When you think about the act of moving (not your new home), your first thoughts probably drift to all those small pieces and glasses that need to be packed. And, it’s true, you will need to spend plenty of time getting through all of that. (And, it may just be the reason you hire packers along with your movers.)
But, you shouldn’t forget about your furniture. After all, these are likely to be more expensive pieces that you really don’t want damaged. And, it’s never as simple to move these items as you think it would be given their size.
What’s the right way to handle these larger items?
Sideboards, Cupboards, Bookshelves, Desks, and Dressers
Plan to disassemble any furniture that can be disassembled (this includes bed frames and tables too). And remember to stay organised while you do so. That means plastic bags to store screws (and perhaps some notes to yourself regarding assembly). Flat packing is the easiest way to handle any movement of your furniture – and it eases potential damage to your walls during the move.
But, disabling your furniture is hardly the first or last step of the process.
If you have any furniture with removable drawers, you’ll want to decide whether you plan to remove these drawers (if the piece is heavy) or if you want to simply hold them in place during the move. If you can remove drawers and use them for packing items, do so. But remember, this sets your drawers up for potential damage, so you shouldn’t do this for valuable, expensive, or sentimental pieces.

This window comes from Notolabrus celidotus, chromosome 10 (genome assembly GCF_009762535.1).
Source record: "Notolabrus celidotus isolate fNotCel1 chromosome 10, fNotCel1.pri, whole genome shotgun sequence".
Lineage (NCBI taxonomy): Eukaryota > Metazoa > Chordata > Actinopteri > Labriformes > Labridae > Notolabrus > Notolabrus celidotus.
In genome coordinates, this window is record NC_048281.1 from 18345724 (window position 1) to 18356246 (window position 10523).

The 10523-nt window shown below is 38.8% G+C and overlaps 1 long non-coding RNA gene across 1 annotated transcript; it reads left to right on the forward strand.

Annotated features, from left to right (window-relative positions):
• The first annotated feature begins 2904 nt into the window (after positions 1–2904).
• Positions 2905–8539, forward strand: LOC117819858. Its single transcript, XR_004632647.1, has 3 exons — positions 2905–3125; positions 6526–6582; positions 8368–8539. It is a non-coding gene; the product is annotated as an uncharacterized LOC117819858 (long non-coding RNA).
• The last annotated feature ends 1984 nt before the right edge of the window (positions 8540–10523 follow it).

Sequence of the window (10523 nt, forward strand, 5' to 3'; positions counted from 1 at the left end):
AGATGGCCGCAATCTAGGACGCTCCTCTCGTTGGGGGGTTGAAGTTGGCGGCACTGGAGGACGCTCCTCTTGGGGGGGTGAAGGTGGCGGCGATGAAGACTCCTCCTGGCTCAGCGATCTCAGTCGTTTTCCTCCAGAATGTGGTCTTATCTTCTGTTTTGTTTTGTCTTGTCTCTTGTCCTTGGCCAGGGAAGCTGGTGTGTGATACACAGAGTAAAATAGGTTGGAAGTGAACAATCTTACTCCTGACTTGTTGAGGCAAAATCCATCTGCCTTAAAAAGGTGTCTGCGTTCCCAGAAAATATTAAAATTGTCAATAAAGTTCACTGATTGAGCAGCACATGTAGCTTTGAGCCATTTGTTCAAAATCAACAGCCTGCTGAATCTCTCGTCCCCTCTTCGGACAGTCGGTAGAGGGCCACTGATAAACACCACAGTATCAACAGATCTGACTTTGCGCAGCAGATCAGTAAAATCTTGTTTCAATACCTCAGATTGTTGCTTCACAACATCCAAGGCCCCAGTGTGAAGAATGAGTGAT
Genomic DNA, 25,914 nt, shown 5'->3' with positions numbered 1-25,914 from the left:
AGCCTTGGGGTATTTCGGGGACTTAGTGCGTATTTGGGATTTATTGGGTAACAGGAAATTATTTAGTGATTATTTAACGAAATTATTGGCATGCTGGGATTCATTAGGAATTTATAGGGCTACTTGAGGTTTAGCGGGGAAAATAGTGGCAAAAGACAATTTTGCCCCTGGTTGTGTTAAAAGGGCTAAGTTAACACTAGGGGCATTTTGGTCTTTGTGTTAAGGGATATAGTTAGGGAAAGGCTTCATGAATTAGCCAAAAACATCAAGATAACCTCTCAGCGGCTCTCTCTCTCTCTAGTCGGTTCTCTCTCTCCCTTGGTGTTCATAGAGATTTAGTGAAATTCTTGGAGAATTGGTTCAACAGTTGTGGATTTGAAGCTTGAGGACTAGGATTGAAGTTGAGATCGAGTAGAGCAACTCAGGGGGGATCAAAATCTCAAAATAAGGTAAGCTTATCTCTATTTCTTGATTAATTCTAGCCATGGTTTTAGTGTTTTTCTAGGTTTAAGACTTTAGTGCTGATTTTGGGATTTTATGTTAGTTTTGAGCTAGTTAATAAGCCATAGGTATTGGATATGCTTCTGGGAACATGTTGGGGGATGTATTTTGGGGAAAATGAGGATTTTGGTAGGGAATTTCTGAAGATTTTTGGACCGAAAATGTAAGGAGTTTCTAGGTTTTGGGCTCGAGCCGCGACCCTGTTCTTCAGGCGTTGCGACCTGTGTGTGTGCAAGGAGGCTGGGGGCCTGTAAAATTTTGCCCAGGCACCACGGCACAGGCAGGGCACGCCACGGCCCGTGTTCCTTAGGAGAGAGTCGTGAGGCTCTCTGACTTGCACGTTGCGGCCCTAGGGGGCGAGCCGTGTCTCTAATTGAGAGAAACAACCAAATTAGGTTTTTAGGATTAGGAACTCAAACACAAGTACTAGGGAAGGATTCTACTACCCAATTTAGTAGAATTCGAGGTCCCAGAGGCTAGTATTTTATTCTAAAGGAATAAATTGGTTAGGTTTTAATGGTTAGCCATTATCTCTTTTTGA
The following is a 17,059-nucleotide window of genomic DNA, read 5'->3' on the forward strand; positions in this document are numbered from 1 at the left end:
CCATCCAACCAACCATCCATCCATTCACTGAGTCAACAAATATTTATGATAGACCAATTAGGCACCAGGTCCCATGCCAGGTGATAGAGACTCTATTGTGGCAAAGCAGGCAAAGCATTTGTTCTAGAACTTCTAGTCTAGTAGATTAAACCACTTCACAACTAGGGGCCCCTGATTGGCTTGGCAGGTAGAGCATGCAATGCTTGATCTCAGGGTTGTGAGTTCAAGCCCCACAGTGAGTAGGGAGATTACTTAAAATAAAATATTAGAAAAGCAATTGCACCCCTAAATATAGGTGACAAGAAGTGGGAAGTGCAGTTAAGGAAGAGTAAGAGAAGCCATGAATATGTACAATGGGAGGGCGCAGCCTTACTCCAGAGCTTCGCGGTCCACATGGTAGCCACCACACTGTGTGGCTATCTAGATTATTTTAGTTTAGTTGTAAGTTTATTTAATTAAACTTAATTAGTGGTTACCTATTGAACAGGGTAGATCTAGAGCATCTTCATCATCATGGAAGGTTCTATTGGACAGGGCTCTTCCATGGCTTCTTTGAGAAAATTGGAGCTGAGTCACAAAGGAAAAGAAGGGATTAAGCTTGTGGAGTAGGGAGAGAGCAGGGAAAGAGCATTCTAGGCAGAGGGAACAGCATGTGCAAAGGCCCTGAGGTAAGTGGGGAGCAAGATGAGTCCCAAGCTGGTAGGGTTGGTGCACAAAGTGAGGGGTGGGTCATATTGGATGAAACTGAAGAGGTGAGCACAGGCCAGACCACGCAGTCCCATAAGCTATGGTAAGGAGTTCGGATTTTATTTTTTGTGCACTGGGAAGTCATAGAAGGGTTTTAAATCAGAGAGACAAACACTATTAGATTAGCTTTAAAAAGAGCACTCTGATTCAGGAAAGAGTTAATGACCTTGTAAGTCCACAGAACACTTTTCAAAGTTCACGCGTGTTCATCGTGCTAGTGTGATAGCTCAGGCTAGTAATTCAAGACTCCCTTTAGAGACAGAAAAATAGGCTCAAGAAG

Using drawers as packing boxes does require you to remove them first. You can’t pack items into your furniture as this will make items too heavy (and likely to be dropped or damaged).
Drawers that will remain in units, as well as doors, will need to be secured. After cleaning these items (do it now as dust and debris can scratch hard surfaces during your move), secure doors and drawers with string.
Then, pay attention to the feet or any embellishments that protrude from your piece (that includes movable handles that flop down on drawers). These should be wrapped in plastic wrap individually. You will need tape to hold that bubble wrap in place. Then, wrap the entire piece in bubble wrap.
Just a note on antique or decorative pieces – you may want to cut large pieces of cardboard to lay flat along decorative sides before wrapping with bubble wrap.
Upholstered Chairs, Couches, and Mattresses
You wouldn’t think you need to do anything more than strip mattresses of their linens and line them up for packing on the day, but that’s not ideal. Realistically, you’ll want to protect these items as much as you can.
For most upholstered items, you can get away with adding blankets as padding and then wrapping each one in plastic wrap. But, don’t forget that legs and embellishments will need bubble wrap secured in place.
Remember to ensure you keep all the pieces you need to reconstruct your furniture together. Plastic bags secured to each piece should do it, but you want to make sure these don’t protrude. If they do, a small box with individual bags (properly labeled, of course), will do the trick.
Now, isn’t it time to start unloading all of those drawers so your move is as smooth (and damage free) as it can be.